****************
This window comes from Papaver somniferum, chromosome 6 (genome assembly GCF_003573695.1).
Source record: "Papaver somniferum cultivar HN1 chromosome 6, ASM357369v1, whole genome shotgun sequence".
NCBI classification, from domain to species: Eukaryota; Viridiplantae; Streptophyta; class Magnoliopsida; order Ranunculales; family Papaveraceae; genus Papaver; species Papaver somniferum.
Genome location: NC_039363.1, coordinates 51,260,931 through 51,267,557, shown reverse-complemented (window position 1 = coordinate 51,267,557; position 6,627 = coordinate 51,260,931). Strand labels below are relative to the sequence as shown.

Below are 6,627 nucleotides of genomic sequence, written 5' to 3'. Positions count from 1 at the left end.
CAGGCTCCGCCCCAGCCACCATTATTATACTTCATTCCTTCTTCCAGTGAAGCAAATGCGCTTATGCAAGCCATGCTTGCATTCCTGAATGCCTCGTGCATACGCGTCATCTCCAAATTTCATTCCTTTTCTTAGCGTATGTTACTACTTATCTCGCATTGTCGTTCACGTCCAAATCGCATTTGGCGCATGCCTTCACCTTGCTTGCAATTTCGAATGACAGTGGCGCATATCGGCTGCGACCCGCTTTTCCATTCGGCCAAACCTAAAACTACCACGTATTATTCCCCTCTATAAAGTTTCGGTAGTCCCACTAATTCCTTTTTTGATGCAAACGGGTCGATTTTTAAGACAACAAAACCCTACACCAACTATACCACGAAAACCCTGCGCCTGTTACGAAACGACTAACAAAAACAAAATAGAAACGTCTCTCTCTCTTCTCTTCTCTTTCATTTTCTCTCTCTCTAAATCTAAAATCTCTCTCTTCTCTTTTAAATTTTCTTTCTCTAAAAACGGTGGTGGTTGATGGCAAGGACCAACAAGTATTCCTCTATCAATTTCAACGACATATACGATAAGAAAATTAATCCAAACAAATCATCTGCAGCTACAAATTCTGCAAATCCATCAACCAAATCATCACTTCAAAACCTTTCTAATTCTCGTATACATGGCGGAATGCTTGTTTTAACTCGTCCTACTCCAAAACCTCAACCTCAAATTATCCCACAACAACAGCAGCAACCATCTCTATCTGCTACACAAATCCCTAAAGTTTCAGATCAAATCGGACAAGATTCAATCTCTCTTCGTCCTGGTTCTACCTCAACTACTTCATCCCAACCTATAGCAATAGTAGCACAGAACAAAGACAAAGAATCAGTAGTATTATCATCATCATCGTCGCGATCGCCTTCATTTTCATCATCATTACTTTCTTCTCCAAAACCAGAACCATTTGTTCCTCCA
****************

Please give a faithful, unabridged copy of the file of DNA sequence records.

This window comes from Papaver somniferum, chromosome 6 (genome assembly GCF_003573695.1).
Source record: "Papaver somniferum cultivar HN1 chromosome 6, ASM357369v1, whole genome shotgun sequence".
NCBI classification, from domain to species: Eukaryota; Viridiplantae; Streptophyta; class Magnoliopsida; order Ranunculales; family Papaveraceae; genus Papaver; species Papaver somniferum.
Genome location: NC_039363.1, coordinates 51,260,931 through 51,267,557, shown reverse-complemented (window position 1 = coordinate 51,267,557; position 6,627 = coordinate 51,260,931). Strand labels below are relative to the sequence as shown.

Below are 6,627 nucleotides of genomic sequence, written 5' to 3'. Positions count from 1 at the left end.
CAGGCTCCGCCCCAGCCACCATTATTATACTTCATTCCTTCTTCCAGTGAAGCAAATGCGCTTATGCAAGCCATGCTTGCATTCCTGAATGCCTCGTGCATACGCGTCATCTCCAAATTTCATTCCTTTTCTTAGCGTATGTTACTACTTATCTCGCATTGTCGTTCACGTCCAAATCGCATTTGGCGCATGCCTTCACCTTGCTTGCAATTTCGAATGACAGTGGCGCATATCGGCTGCGACCCGCTTTTCCATTCGGCCAAACCTAAAACTACCACGTATTATTCCCCTCTATAAAGTTTCGGTAGTCCCACTAATTCCTTTTTTGATGCAAACGGGTCGATTTTTAAGACAACAAAACCCTACACCAACTATACCACGAAAACCCTGCGCCTGTTACGAAACGACTAACAAAAACAAAATAGAAACGTCTCTCTCTCTTCTCTTCTCTTTCATTTTCTCTCTCTCTAAATCTAAAATCTCTCTCTTCTCTTTTAAATTTTCTTTCTCTAAAAACGGTGGTGGTTGATGGCAAGGACCAACAAGTATTCCTCTATCAATTTCAACGACATATACGATAAGAAAATTAATCCAAACAAATCATCTGCAGCTACAAATTCTGCAAATCCATCAACCAAATCATCACTTCAAAACCTTTCTAATTCTCGTATACATGGCGGAATGCTTGTTTTAACTCGTCCTACTCCAAAACCTCAACCTCAAATTATCCCACAACAACAGCAGCAACCATCTCTATCTGCTACACAAATCCCTAAAGTTTCAGATCAAATCGGACAAGATTCAATCTCTCTTCGTCCTGGTTCTACCTCAACTACTTCATCCCAACCTATAGCAATAGTAGCACAGAACAAAGACAAAGAATCAGTAGTATTATCATCATCATCGTCGCGATCGCCTTCATTTTCATCATCATTACTTTCTTCTCCAAAACCAGAACCATTTGTTCCTCCA